Singulair will not work fast enough to treat an asthma attack that has already begun. Use only a fast-acting inhalation medicine to treat an asthma attack. Talk with your doctor if any of your asthma medications do not seem to work as well in treating or preventing attacks.

It may take up to several weeks before your symptoms improve. Keep using Singulair as directed and tell your doctor if your symptoms do not improve after several weeks of treatment.

Asthma is usually treated with a combination of drugs. Use all medications as directed by your doctor. Read the medication guide or patient instructions provided with each medication. Do not change your doses or medication schedulewithout your doctor's advice, even if you have no asthma symptoms.

If you also take a steroid asthma medicine, do not stop using it suddenly without first talking to your doctor. You may need to use less and less before you stop the medication completely.

Call your doctor right away if you feel that this medicine is not working as well as usual, or if it makes your condition worse. If it seems like you need to use more of any of your medications in a 24-hour period, talk with your doctor.

Store Singulair at room temperature away from moisture and heat. Do not open a packet of oral granules until you are ready to use the medicine.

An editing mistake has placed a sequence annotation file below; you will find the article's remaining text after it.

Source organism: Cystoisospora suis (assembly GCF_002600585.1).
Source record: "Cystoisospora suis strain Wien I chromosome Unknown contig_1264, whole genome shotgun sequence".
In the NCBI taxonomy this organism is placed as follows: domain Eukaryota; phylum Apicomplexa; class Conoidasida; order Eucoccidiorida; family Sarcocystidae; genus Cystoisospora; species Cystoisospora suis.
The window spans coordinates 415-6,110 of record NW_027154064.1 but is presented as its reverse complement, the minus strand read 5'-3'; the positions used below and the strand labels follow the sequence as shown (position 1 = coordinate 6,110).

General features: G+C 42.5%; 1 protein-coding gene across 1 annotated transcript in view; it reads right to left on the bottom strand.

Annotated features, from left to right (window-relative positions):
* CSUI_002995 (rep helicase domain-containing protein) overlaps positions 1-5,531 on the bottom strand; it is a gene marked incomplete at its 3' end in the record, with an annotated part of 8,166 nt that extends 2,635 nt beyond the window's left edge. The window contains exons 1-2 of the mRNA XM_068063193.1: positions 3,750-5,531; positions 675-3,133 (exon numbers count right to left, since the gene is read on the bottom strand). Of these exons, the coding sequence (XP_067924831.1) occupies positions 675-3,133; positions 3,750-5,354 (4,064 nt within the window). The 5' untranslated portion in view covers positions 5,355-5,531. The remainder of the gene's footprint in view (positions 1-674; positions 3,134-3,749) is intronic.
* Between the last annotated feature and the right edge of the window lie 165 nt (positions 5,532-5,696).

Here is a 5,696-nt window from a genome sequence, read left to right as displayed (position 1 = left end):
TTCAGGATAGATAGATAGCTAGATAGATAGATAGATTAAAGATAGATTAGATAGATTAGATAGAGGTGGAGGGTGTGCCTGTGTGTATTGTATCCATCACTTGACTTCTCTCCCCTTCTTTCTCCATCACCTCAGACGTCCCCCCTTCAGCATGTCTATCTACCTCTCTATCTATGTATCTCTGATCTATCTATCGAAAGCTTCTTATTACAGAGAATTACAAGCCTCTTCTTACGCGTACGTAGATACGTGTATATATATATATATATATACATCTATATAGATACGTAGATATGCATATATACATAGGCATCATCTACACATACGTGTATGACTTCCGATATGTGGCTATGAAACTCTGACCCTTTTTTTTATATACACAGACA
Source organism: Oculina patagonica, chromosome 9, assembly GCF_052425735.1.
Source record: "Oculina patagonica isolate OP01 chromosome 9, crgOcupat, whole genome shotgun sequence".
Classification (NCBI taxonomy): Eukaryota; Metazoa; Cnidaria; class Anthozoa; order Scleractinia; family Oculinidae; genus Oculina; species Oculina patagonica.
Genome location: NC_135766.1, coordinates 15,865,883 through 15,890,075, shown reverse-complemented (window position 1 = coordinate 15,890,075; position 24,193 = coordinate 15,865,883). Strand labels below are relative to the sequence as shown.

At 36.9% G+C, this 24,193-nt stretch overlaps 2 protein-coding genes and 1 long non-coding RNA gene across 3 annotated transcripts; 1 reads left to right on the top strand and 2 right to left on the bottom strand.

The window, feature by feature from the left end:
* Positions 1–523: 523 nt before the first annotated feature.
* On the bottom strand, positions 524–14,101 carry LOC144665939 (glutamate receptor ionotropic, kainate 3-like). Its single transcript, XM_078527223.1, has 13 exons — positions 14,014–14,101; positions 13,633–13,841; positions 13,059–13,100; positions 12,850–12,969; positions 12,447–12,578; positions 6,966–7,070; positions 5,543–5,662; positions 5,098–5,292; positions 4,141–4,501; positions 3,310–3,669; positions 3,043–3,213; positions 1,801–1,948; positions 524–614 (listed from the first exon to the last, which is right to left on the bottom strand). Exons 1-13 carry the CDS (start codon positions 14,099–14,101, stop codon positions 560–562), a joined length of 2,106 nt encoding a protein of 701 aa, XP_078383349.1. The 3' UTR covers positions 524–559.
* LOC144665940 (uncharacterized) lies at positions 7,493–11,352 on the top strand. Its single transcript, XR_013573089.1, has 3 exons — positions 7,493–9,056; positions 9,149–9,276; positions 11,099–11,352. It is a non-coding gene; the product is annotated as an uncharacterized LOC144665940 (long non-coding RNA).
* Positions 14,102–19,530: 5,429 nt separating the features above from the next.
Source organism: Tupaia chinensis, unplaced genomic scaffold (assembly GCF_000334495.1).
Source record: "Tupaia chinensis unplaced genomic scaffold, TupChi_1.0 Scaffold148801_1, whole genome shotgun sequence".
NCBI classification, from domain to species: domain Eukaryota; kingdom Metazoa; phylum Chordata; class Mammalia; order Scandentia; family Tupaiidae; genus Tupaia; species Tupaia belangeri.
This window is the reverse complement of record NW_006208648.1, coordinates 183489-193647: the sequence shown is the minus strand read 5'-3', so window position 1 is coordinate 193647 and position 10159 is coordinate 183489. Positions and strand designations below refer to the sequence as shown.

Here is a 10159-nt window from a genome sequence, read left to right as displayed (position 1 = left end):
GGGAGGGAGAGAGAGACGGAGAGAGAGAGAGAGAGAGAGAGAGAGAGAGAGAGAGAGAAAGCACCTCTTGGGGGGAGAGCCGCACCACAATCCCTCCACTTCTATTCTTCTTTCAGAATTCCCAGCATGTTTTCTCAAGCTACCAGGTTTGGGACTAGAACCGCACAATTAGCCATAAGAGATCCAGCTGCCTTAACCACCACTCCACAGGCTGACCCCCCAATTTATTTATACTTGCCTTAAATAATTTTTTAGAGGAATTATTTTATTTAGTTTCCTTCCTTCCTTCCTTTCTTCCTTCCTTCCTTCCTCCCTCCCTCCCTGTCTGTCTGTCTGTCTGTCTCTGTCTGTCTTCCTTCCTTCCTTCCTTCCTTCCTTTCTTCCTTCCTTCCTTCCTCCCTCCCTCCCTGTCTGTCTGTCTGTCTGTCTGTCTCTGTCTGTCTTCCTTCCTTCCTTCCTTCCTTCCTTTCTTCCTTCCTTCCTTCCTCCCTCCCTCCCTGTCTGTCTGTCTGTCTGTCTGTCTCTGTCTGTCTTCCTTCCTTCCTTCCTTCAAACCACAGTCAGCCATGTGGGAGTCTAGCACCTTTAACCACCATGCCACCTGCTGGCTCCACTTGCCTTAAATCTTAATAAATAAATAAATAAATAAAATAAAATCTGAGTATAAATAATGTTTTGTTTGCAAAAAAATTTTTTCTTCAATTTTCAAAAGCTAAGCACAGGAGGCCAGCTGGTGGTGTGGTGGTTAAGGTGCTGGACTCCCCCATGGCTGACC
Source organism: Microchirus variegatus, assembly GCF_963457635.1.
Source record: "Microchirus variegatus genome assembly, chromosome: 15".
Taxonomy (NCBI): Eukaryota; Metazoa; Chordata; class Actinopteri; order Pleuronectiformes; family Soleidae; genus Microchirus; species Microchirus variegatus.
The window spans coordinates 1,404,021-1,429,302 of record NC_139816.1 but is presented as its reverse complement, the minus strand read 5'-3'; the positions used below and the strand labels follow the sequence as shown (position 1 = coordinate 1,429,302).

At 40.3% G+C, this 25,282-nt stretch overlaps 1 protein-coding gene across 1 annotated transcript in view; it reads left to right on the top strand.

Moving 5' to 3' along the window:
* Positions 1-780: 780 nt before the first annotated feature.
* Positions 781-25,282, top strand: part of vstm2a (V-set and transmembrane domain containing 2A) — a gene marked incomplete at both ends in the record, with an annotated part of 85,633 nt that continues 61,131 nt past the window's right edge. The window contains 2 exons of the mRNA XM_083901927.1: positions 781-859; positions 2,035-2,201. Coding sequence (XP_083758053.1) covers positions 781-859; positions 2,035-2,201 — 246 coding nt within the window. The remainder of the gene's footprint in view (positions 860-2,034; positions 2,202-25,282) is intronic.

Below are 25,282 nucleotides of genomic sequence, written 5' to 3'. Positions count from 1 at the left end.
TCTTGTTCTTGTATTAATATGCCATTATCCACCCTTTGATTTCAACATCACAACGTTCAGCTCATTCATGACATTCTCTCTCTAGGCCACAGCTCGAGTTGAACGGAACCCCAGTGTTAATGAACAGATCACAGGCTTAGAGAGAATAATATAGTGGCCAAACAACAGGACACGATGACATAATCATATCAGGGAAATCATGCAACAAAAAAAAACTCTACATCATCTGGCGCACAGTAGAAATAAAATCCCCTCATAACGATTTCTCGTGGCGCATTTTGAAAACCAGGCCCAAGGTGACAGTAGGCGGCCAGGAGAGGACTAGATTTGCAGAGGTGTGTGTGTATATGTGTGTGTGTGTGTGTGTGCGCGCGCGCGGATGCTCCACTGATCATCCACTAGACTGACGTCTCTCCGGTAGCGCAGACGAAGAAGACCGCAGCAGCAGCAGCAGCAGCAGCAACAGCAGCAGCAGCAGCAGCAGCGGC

What happens if I miss a dose?

Take the missed dose as soon as you remember. Skip the missed dose if it is almost time for your next scheduled dose. Do not take extra medicine to make up the missed dose.

What happens if I overdose?

Seek emergency medical attention or call the Poison Help line at 1-800-222-1222.

Symptoms of a Singulair overdose are not known.

What should I avoid?

Avoid situations or activities that may trigger an asthma attack.

If your asthma symptoms get worse when you take aspirin, avoid taking aspirin or other NSAIDs (non-steroidal anti-inflammatory drugs) while you are taking montelukast. NSAIDs include ibuprofen (Advil, Motrin), naproxen (Aleve, Naprosyn, Naprelan, Treximet), celecoxib (Celebrex), diclofenac (Arthrotec, Cambia, Cataflam, Voltaren, Flector Patch, Pennsaid, Solareze), indomethacin (Indocin), meloxicam (Mobic), and others.